May all who fear you find in me a cause for joy, for I have put my hope in your word. (‭Psalms‬ ‭119‬:‭74‬ NLT)

Now that’s a prayer! May we all strive to live in such a way that our lives will give others a cause for joy!


The Challenge 2011

The Challenge Is Coming!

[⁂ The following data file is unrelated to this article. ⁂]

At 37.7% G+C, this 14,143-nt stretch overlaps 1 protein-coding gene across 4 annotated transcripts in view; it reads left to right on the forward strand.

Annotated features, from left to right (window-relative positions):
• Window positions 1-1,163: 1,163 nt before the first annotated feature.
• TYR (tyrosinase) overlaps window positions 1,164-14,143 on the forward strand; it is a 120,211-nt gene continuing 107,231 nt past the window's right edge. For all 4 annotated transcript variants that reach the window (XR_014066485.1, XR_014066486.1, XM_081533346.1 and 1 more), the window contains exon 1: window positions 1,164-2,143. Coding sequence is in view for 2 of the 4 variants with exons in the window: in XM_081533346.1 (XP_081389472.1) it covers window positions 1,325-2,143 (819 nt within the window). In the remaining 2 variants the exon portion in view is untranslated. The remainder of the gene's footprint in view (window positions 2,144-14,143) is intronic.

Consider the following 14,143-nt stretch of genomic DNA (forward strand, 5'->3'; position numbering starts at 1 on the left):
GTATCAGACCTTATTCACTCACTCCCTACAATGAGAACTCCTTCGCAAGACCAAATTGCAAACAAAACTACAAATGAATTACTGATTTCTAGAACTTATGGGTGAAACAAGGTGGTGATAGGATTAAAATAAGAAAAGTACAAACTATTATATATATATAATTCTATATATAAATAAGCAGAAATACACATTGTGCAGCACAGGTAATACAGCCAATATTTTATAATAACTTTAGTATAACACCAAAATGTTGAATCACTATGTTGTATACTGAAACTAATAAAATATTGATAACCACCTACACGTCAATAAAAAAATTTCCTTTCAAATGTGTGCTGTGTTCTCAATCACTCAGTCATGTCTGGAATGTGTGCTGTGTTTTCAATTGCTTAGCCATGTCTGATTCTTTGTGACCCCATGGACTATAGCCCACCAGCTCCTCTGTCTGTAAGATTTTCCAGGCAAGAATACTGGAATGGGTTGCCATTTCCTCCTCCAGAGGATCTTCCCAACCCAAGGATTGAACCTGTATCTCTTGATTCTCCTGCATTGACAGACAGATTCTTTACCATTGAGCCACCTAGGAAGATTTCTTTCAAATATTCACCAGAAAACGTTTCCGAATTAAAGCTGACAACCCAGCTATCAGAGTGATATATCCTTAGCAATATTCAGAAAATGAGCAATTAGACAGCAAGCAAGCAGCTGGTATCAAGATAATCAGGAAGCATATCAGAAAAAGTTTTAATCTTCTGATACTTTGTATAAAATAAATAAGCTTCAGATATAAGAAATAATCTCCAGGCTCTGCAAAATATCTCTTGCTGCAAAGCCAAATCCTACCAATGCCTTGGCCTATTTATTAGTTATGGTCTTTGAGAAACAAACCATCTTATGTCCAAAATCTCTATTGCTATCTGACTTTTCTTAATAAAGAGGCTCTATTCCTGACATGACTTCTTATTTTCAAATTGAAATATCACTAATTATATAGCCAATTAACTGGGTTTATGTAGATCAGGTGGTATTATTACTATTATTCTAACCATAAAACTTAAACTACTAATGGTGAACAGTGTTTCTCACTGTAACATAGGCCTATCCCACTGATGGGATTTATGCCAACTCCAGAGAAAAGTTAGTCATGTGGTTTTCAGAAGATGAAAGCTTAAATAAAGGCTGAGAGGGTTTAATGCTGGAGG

In 2010, over seventy people at Woodbury Community Church tookThe Challenge, a challenge to read through the Bible over the course of one year. Many of those who took The Challenge completed that challenge yesterday. Many did not, but in taking The Challenge, they read more of the Bible in 2010 than they did in 2009.In 2011, I want to challenge you once again to attempt to read through the Bible. There is nothing that will change you as much as God’s Word. D. L. Moody once said, “This book will keep you from sin, or sin will keep you from this book,” when referring to the Bible. When we spend time in God’s Word, we are changed.In 1959, D. Martyn Lloyd Jones, the minister of Westminster Chapel in London wrote, “There is nothing more important in the Christian life than the way in which we approach the Bible, and the way in which we read it. It is our textbook, it is our only source, it is our only authority. We know nothing about God and about the Christian life in a true sense apart from the Bible. We can draw various deductions from nature (and possibly from various mystical experiences) by which we can arrive at a belief in a supreme Creator. But I think it is agreed by most Christians, and it has been traditional throughout the long history of the Church, that we have no authority save this Book. We cannot rely solely upon subjective experiences because there are evil spirits as well as good spirits; there are counterfeit experiences. Here, in the bible, is our soul authority.” (D. Martyn Lloyd Jones, Studies in the Sermon on the Mount, Second Edition, Grand Rapids, MI: Eerdmans, 1976, p. 6.)One of the common requests that I received last year was for a reading plan that would allow us to read through the Bible chronologically. This year we’ll use the Chronological Reading Guide, which was put together by Back to the Bible Ministries. You can download your copy of the Chronological Reading Guide by clicking here.